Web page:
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How far can a Serial and/or USB cable operate?

I am being asked to network two devices.

One device has a serial adapter.

One device has a standard USB adapter.

The cable length is approximately 250 - 300 feet.

What is the operational length of a USB cable?

What is the operational length of a Serial cable?

What are suggestions regarding media conversion or other solutions?

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4 Solutions
Dave BaldwinFixer of ProblemsCommented:
USB is limited to about 5 meters (16 feet) http://www.usb.org/about/faq/ans5 and the length of RS232 serial cables is dependent on the data rate but it's still only 10 meters at 56Kbps.  http://www.connectworld.net/cable-length.html  If it is affordable, a fiber interface is the best technical choice because it can be used over very long distances and it provides electrical isolation that prevents ground loop currents.  Here are examples from one company: http://www.bb-elec.com/product_family.asp?familyid=103
What do you mean by "network"?  Are you just trying to connect to them with a long extension cable? (Nothing to do with networking.)

If so, then you need an extension device.  I have an USB extender that uses Cat5 to carry the signal up to 200 feet.  It's only USB 1.1, not higher-speed 2.0, and definitely not 2.0.

Here's a newer version that has 4 ports and up to 12Mbps speed:


If your devices are next to each other, then plug in the USB device, and get a USB-serial adapter for the other device.  Then plug both into the hub extender.
This one uses fiber for up to 2,000 meters, and can also carry DVI video:


This model is an active USB cable that can be daisy chained.  50 meters per cable, so you'd need a few.  But, troubleshooting would be difficult if there were a problem:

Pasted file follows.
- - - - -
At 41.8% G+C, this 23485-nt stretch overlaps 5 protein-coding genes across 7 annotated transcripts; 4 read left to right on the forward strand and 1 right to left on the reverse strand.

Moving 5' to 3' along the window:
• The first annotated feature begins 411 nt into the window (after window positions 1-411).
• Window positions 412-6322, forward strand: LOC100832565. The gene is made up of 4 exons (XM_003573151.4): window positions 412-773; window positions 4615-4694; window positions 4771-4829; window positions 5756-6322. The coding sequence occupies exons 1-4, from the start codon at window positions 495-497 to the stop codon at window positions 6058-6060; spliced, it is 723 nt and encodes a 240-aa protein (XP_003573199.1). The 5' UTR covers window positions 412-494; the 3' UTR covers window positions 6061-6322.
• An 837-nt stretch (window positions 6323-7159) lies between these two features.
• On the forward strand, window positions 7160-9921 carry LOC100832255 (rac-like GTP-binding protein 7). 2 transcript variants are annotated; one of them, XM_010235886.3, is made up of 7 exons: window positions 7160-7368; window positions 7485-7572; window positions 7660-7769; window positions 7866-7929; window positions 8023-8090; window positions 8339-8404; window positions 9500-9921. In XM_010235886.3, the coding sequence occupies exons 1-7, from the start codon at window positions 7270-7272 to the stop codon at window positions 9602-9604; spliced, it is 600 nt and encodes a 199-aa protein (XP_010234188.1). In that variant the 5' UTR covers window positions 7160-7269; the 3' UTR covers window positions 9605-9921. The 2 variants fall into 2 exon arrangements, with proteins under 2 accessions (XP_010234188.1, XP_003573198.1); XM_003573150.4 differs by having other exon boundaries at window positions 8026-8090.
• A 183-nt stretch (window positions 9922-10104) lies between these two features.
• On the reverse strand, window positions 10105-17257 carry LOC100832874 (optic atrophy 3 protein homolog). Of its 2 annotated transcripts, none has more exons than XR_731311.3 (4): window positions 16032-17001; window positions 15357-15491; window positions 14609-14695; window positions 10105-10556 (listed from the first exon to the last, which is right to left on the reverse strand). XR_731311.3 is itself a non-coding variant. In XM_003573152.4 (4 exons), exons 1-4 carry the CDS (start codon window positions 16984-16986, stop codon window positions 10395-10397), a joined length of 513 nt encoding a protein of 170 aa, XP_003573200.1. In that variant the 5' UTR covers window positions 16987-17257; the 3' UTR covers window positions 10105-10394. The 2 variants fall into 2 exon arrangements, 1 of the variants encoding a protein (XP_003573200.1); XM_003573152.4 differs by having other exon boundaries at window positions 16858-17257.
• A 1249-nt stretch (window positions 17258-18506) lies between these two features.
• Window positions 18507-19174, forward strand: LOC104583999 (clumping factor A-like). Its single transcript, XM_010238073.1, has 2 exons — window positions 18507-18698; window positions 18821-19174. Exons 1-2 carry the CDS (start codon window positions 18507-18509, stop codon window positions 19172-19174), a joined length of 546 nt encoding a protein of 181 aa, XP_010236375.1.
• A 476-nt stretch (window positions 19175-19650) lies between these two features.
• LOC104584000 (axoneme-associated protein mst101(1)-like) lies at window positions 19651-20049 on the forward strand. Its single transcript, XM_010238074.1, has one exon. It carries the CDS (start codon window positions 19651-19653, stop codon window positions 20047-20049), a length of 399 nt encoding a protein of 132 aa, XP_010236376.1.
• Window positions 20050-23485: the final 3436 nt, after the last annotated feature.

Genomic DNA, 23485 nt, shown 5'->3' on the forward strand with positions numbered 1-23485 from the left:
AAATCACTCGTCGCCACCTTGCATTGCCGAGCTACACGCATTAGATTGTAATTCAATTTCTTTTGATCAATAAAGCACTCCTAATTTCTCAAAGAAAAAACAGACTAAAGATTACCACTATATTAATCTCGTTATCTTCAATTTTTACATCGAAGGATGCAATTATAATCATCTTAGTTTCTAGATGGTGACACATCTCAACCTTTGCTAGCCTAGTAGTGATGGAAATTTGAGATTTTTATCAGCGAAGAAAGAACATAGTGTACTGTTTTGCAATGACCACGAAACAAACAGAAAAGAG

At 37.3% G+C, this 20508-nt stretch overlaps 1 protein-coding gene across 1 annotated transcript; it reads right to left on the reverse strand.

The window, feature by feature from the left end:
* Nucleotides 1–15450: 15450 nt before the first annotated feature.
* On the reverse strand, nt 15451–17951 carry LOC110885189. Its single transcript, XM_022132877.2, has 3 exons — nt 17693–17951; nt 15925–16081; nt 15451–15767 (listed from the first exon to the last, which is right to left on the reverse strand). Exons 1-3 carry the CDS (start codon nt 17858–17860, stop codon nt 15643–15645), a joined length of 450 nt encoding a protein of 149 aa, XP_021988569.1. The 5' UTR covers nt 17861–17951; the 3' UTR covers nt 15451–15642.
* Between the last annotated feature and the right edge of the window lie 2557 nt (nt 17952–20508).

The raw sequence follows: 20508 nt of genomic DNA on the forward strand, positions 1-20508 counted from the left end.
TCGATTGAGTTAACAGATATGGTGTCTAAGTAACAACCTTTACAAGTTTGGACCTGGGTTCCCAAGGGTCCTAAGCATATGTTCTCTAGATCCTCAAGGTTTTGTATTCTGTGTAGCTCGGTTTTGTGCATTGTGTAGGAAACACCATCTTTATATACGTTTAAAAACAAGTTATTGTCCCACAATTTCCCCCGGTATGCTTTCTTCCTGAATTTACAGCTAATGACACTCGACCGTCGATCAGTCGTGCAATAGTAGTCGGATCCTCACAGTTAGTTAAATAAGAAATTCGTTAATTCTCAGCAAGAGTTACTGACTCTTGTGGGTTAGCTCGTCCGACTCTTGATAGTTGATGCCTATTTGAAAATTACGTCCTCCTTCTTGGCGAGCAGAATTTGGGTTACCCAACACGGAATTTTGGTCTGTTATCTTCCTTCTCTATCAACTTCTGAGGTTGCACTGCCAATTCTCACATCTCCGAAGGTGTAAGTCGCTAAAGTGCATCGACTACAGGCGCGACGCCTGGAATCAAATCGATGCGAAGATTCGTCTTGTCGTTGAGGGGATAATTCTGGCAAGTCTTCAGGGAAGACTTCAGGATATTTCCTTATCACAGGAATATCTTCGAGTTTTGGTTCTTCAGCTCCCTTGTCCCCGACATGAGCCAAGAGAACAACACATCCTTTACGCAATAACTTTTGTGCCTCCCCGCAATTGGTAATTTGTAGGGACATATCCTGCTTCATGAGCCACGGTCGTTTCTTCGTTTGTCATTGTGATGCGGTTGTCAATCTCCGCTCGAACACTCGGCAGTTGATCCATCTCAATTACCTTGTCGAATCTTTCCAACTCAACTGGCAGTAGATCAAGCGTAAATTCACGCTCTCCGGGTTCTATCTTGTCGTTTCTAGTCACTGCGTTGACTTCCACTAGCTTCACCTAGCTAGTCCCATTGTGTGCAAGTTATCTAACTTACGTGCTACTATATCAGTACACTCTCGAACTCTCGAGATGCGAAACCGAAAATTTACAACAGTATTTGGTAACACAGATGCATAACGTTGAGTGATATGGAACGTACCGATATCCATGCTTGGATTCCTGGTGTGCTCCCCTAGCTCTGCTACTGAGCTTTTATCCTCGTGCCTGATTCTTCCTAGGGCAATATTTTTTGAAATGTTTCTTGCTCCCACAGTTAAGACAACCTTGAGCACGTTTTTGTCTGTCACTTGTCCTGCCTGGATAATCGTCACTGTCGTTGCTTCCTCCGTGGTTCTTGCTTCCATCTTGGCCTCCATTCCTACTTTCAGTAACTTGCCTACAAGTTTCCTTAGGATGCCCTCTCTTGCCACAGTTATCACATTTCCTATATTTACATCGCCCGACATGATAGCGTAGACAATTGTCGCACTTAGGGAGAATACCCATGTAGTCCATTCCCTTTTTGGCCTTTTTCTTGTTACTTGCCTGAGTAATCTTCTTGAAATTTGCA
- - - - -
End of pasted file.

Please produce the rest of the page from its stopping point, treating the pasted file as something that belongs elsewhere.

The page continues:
Even with extenders, 250-300 feet is definitely "pushing the edge" on what you may be able to achieve with USB/Serial technology.

A few alternatives:

I.   Use a serial Bluetooth adapter on the serial port side [http://accessories.us.dell.com/sna/products/networking_enterprise_class/productdetail.aspx?c=us&l=en&s=dhs&cs=19&sku=a0634762#Overview ]  and a USB bluetooth adapter on the other end.

II.  Just add a USB NIC on the USB side [http://www.newegg.com/Product/Product.aspx?Item=N82E16833124335&cm_re=usb_NIC-_-33-124-335-_-Product ]
... and a serial NIC on the serial port side [http://www.lantronix.com/device-networking/external-device-servers/uds1100.html ]

III.  Add a simple network adapter on one or both ends instead of the adapters in (II).     This is the simplest (and least expensive) alternative.

Just do any of the above; then get an ethernet cable of the appropriate length (except for option I, which is wireless).     Note that Cat-5 can officially run up to 100 meters (328 ft), although I've used 400 ft cables with no problem.
Since the one device is simply an RS232 unit, I would use a USB-to-RS-232 adapter on the unit with only USB. You'll likely need to load a driver.  Here's one unit at Radio Shack, http://www.radioshack.com/product/index.jsp?productId=2273291&CAWELAID=107590766, and another at Monoprice, http://www.monoprice.com/products/product.asp?c_id=103&cp_id=10311&cs_id=1031104&p_id=2067 although the one at monoprice doesn't mention a driver.  Then use a RS-232 extender which simply uses standard twisted pair wire to drive the RS-232 signal up to 1000 feet. Here's one at Monoprice http://www.monoprice.com/products/product.asp?c_id=101&cp_id=10105&cs_id=1010503&p_id=3598&seq=1&format=2

For "networking" the two devices, you'll have to provide more information.  You don't include make, model, software, etc.  If they are both running a microsoft OS, you could probably use a copy of PC Anywhere (very old version if needed) which would let you transfer files.  If the OS is a bit more modern, you could do something a bit more traditional and simple.  If these are "devices" like connecting to a lab instrument, then you'll have to see what software is on each side.

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